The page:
Yesterday morning about 20 people joined me for my monthly group walk on Lake Creek Trail. It was foggy but not too damp when we started at the Braes Valley end of the trail at 8:00 AM. Things started a little slow but we ended up having a fun morning, spending 3 hours on the trail and finding 41 species of birds. Sound travels faster and farther through fog, and we felt like some of the birds singing the morning chorus were almost on top of us even though we had trouble seeing them at first.

We checked the side trail that connects to Holbrook St. and we were rewarded with brief looks at a male Spotted Towhee, an uncharacteristically colorful member of the sparrow family, and longer easier looks at a Ruby-crowned Kinglet. Back on the trail we didn't see much until we got to the footbridge where we first heard and then saw a pair of Red-shouldered Hawks in neighbors' yards near the end of Meadowheath. And a few of us got a brief look at a Swamp Sparrow.

Things picked up when we continued down the trail. We decided to go south of the trail among the baseball and soccer fields, hoping to find a Purple Finch. In one of the baseball fields we found over 20 American Pipits foraging in the grass. Further down we found for Northern Flickers, also on the ground. These beautiful woodpeckers are only in the Austin area during the winter and often forage on the ground. I got this poor photo of three of them:

Northern Flickers

At the eastern low water crossing we were excited to see 38 American Wigeon in the shallow water. You usually have to go further downstream to see ducks on Lake Creek. I was happy that the group was able to slowly cross the creek without scaring them all away. They just slowly moved away from us, sometimes making short flights:

Monday, January 21, 2019

Steven's Cool Birds

These days my neighbor Steven McDonald birds Lake Creek Trail more often than I do. He's even challenging himself to try and observe as many species of birds on Lake Creek Trail as possible during the calendar year of 2019. (Birders call this a "big year.") Lucky for us he's a great photographer as well as birder, and has recently found and photographed some really cool birds on the trail.

Central Texas is wintering ground for many species of wild ducks. A few of them can be found on Lake Creek right now and lately we've been seeing American Wigeons, Gadwalls, and Northern Shovelers. On January 13, Steven captured this amazing photo of two beautiful male American Wigeons vocalizing and making a courtship display for a female. (Learn more about this behavior here.)


Beautiful birds showing remarkable behavior right here in our neighborhood! (By the way, male American Wigeons do not sound like you'd think a duck should sound. When you get close enough, here's what they sound like.)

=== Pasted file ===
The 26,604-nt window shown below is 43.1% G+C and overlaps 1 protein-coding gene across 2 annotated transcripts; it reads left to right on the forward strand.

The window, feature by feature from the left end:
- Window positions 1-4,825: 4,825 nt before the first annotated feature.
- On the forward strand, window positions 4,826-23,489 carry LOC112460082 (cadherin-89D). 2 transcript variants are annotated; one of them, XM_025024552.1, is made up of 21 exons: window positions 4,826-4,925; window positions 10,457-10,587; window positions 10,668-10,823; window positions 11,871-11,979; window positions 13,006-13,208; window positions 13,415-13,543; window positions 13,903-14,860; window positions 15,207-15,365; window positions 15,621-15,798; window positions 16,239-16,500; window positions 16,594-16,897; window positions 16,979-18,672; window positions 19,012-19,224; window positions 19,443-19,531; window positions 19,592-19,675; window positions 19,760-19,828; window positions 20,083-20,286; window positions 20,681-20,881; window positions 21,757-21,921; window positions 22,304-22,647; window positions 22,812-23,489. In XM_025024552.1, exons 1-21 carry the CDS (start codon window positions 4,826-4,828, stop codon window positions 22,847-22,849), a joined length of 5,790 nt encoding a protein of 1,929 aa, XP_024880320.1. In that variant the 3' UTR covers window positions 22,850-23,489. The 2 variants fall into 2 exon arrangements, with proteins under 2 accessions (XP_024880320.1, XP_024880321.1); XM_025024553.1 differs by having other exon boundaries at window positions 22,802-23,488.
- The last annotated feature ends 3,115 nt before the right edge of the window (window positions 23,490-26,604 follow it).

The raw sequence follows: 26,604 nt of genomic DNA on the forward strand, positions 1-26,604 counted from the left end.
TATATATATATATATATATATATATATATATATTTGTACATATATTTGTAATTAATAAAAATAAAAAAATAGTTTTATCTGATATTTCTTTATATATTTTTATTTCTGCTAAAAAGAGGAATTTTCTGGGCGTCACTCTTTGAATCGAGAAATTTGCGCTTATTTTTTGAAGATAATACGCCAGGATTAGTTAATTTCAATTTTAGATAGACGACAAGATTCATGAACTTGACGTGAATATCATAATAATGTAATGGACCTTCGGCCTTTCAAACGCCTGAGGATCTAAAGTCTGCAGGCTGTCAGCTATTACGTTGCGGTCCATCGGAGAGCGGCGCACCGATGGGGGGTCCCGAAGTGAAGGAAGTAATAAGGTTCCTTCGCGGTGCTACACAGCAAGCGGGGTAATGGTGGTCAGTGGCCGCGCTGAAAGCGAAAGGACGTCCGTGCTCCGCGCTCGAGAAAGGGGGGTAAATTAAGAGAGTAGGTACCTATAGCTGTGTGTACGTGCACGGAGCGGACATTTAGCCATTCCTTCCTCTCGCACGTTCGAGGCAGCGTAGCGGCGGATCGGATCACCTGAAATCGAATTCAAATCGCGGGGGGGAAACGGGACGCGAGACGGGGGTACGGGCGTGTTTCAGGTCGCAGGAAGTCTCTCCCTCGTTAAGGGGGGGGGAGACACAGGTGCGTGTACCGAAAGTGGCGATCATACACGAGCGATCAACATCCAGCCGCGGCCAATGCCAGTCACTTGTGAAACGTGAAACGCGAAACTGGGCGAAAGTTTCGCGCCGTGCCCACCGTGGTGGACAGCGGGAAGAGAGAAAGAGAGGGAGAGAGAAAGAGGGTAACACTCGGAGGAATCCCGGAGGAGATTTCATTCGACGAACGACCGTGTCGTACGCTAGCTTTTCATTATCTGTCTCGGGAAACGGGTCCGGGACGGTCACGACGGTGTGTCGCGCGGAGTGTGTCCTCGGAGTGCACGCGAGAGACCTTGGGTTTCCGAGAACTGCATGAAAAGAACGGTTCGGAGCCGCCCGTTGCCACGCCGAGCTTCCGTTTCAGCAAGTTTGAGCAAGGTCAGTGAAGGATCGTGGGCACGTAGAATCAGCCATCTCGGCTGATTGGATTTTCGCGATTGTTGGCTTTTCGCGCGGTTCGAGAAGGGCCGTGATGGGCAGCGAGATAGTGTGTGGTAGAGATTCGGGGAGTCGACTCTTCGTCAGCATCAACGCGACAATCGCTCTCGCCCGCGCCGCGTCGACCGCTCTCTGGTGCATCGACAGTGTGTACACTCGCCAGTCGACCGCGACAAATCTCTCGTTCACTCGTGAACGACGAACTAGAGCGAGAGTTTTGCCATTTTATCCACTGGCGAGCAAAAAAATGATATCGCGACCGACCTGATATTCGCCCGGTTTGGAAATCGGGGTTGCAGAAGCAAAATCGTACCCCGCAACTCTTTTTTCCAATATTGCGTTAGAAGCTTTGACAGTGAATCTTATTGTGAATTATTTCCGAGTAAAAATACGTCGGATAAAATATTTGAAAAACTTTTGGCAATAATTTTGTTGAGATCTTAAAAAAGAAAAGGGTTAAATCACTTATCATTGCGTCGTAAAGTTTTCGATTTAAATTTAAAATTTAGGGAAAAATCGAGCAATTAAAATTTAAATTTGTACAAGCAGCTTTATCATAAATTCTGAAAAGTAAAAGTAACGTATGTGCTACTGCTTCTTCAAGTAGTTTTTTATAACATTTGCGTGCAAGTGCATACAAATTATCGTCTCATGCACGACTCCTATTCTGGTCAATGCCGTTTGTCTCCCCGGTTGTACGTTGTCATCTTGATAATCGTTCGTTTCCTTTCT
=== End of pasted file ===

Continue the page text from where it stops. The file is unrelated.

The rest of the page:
Central Texas is also an area where pairs of similar eastern and western bird species ranges overlap. One example of this is the southwestern Golden-fronted Woodpecker and the eastern Red-bellied Woodpecker. In west Austin there are places where both can be found, but in our neighborhood we almost exclusively have Red-bellied. Last year we started seeing an occasional Golden-fronted Woodpecker on the trail, and this year Steven found a male woodpecker which is a hybrid of the two! Here's a slightly fuzzy photo I got of this special bird this morning on Lake Creek Trail:

Tuesday, January 1, 2019

Great Start to 2019

Many birders including myself enjoy starting the new year birding. There's something undeniably fun about wondering what your first birds of the year will be. This morning I slept in, and I think the first bird I perceived in any way was an American Crow that I heard cawing while I was still laying in bed. I finally got out of the house around 9:20 AM with the plan to do some "street birding." Our neighborhood has so many mature native trees that you can find great birds just by walking the streets, especially in the winter when year-round and winter resident species come together in mixed-species foraging flocks.

After initially hearing some Blue Jays and an Eastern Phoebe call note, the first birds I actually laid eyes on were American Goldfinches, a distant small flock of about half a dozen birds making their "tutu, tututu" call as they flew between treetops. These were just the first of dozens of American Goldfinches I encountered, mixed with dozens of Cedar Waxwings and American Robins mostly just west of Broadmeade between Chesterforest and Shady Oaks. There were lots of other cool birds with them in smaller numbers, including most of our expected winter-resident songbirds. Species I was most excited to find were Yellow-bellied Sapsucker (a beautiful mature male), Pine Warbler, Golden-crowned Kinglet, Red-breasted Nuthatch, and Pine Siskin! The nuthatch was in the same area I'd seen one a couple weeks ago, near Stillforest and Hazelhurst. I unexpectedly found 3 sparrow species (White-throated, Song, and Lincolns) in the reeds of the tributary creek that Broadmeade crosses just north of Meadowheath.

I didn't take my camera with me because light was bad for photography, and because people seem to be more suspicious of me when I have a camera. But here's a photo from late 2012 of a Red-breasted Nuthatch I found in the same area as this morning:

Red-breasted Nuthatch

I covered about 2 miles in a little under 2 hours and found 34 species of birds.